Steve Eddington (‘84) is a Reddie who has stayed connected to our alma mater ever since he stepped on campus as a freshman. Steve was an active member of Sigma Tau Gamma. He later served on staff as the Sports Information Officer, and he remains very active as an alumnus as a member of the HSU Alumni Board of Directors, a life member of the H Club, and is involved in the Greater Hot Springs Alumni Chapter.
Steve was recently elected to serve as president of the HSU Alumni Association. “I am humbled and honored to have been selected by my fellow board members to serve as president of the revamped HSU Alumni Association. I look forward to working to help increase the profile and activity of the Alumni Association and connecting with others who share my passion and commitment for Henderson.” We are delighted to introduce Steve as your HSU Alumni Association President.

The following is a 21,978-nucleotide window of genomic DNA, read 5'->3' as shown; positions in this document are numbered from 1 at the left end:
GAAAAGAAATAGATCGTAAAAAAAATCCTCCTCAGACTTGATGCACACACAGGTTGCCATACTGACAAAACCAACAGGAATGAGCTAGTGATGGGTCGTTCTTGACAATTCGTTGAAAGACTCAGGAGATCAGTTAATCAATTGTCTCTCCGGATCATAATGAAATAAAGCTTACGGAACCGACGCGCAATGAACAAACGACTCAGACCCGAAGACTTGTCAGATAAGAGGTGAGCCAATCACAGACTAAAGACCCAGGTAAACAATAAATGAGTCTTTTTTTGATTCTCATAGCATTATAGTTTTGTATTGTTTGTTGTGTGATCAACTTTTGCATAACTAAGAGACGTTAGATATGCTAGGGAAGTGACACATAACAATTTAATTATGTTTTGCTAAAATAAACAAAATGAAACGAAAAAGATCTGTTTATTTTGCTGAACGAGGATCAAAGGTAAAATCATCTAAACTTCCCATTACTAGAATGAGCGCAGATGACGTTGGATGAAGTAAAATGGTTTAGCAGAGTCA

When did you graduate, and what was your major?
I graduated in 1984, and I majored in journalism.
Why did you choose Henderson?
Several reasons, really. We had a family friend, Joyce Whitley, who was a recruiter at Henderson, and she made me aware of scholarship opportunities, which got my attention. In fact, Mrs. Whitley is still a friend today. Also, Dr. Mickey O’Quinn had been the football coach in my hometown of Warren as a young man, and his reputation as an academic department head at Henderson carried a lot of weight in Warren.
Who were your favorite professors?
Well, faculty and staff, I would say Dr. Joe T. Clark, who was the Academic Dean when I was a student and advisor for my fraternity, was one of my absolute favorites. He was a scholar and gentleman and a great model to emulate. Paul Hankins, who was Associate Dean of Students, was always a great counselor and has a great love for Henderson. Dr. Ed Ryland, who was in charge of the student radio station, KSWH, was a great teacher, as was Dr. Jimmy Jones in the HPER department.
What is your current occupation?